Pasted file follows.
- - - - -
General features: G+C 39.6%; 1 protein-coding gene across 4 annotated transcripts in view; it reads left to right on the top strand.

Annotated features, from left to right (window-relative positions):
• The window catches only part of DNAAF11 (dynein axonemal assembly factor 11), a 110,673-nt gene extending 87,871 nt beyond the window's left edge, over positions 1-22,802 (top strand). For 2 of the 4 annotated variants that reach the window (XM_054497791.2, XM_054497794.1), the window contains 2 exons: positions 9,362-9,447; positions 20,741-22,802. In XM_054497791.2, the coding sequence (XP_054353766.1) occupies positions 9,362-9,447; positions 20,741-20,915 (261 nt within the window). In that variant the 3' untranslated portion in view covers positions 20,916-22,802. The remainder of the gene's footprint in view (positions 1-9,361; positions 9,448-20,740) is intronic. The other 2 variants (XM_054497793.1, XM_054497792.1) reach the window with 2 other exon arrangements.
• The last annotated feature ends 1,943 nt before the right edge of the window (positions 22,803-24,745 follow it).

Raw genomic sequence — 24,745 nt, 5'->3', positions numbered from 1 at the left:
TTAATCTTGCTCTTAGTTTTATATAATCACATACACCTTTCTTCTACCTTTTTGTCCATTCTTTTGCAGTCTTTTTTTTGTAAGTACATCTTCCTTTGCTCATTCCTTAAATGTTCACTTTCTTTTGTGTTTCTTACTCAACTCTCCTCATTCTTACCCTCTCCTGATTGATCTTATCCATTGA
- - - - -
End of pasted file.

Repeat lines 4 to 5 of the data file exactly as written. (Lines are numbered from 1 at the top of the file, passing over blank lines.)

• The last annotated feature ends 1,943 nt before the right edge of the window (positions 22,803-24,745 follow it).

Raw genomic sequence — 24,745 nt, 5'->3', positions numbered from 1 at the left: